African cities are at increasing risk for disasters, including floods. Pikine, Senegal—located on the outskirts of the Dakar metropolitan region—has experienced regular floods since 2005 due to a rising water table, dense settlement, and inadequate drainage. The goal of this research was to assess household experiences of floods through in-depth qualitative interviews in one area of Pikine. A total of 44 households were interviewed on the economic and health impacts of flooding and their perceptions of flood mitigation strategies. Our research confirmed that floods create substantial economic and health burdens for families and that infrastructure projects have helped, but not solved, the flooding issues. Our research also had some unexpected findings, particularly relating to concerns over drinking water, land tenure and housing prices, and perception of government intervention. Full article
(This article belongs to the Special Issue Urban Disaster and Recovery)
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Open AccessArticle
How Do Cities Flow in an Emergency? Tracing Human Mobility Patterns during a Natural Disaster with Big Data and Geospatial Data Science
Urban Sci. 2019, 3(2), 51; https://doi.org/10.3390/urbansci3020051 - 06 May 2019
Cited by 1
Abstract
Understanding human movements in the face of natural disasters is critical for disaster evacuation planning, management, and relief. Despite the clear need for such work, these studies are rare in the literature due to the lack of available data measuring spatiotemporal mobility patterns [...] Read more.
Understanding human movements in the face of natural disasters is critical for disaster evacuation planning, management, and relief. Despite the clear need for such work, these studies are rare in the literature due to the lack of available data measuring spatiotemporal mobility patterns during actual disasters. This study explores the spatiotemporal patterns of evacuation travels by leveraging users’ location information from millions of tweets posted in the hours prior and concurrent to Hurricane Matthew. Our analysis yields several practical insights, including the following: (1) We identified trajectories of Twitter users moving out of evacuation zones once the evacuation was ordered and then returning home after the hurricane passed. (2) Evacuation zone residents produced an unusually large number of tweets outside evacuation zones during the evacuation order period. (3) It took several days for the evacuees in both South Carolina and Georgia to leave their residential areas after the mandatory evacuation was ordered, but Georgia residents typically took more time to return home. (4) Evacuees are more likely to choose larger cities farther away as their destinations for safety instead of nearby small cities. (5) Human movements during the evacuation follow a log-normal distribution. Full article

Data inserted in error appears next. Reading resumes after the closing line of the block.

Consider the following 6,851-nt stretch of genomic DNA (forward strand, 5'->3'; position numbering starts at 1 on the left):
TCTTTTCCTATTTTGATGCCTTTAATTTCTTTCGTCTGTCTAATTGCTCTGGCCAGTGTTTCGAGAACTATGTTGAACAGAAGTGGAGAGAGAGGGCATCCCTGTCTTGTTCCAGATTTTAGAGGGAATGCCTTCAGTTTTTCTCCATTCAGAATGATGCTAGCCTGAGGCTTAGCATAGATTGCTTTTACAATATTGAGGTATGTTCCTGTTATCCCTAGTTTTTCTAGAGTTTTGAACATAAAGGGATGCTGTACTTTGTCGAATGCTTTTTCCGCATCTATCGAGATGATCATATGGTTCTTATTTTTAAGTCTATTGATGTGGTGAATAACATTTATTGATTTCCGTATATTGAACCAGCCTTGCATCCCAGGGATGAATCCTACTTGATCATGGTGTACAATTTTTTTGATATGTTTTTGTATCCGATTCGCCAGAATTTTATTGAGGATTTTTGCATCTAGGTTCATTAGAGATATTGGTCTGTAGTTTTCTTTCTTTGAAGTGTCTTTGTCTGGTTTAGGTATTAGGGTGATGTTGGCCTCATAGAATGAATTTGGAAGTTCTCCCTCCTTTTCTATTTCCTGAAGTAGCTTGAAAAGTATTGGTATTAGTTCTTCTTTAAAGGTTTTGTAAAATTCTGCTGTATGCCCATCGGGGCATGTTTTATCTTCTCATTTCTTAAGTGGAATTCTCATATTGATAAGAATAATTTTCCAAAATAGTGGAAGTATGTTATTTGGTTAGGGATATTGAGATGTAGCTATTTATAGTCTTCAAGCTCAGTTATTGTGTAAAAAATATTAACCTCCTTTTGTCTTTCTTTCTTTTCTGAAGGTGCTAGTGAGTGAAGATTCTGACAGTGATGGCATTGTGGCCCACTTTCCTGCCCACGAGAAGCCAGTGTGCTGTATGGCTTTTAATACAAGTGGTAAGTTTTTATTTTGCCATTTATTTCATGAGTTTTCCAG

(This article belongs to the Special Issue Urban Disaster and Recovery)
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Open AccessConcept Paper
Integrating a City’s Existing Infrastructure Vulnerabilities and Carbon Footprint for Achieving City-Wide Sustainability and Resilience Goals
Urban Sci. 2018, 2(3), 53; https://doi.org/10.3390/urbansci2030053 - 25 Jun 2018
Abstract
Cities are setting both sustainability and resilience goals that recognize the significant pressures that cities will face over the coming decades due to increasing global populations, aging infrastructure, and hazards posed by climate change. To further help cities reach and meet this broad [...] Read more.
Cities are setting both sustainability and resilience goals that recognize the significant pressures that cities will face over the coming decades due to increasing global populations, aging infrastructure, and hazards posed by climate change. To further help cities reach and meet this broad range of goals, the World Bank recently released the Urban Sustainability Framework in early 2018 as a framework for achieving an intelligent growth scenario, with a key recommendation of calls for the more efficient use of existing infrastructure. Albeit a prudent course, the first step in adding more stress to existing infrastructure requires a baseline cross-sector examination as to the existing daily reliability, age of assets, and other vulnerabilities regarding climate change. This examination of the inherent reliability of a city’s infrastructure systems then becomes the foundation for prioritizing projects in the capital investment planning process. However, to better integrate cross-silo priorities, new key performance indicators are required to better connect existing infrastructure vulnerabilities to a city’s carbon footprint and move towards synchronizing climate action and capital investment planning priorities to better represent intelligent growth and resource use. Full article
(This article belongs to the Special Issue Urban Disaster and Recovery)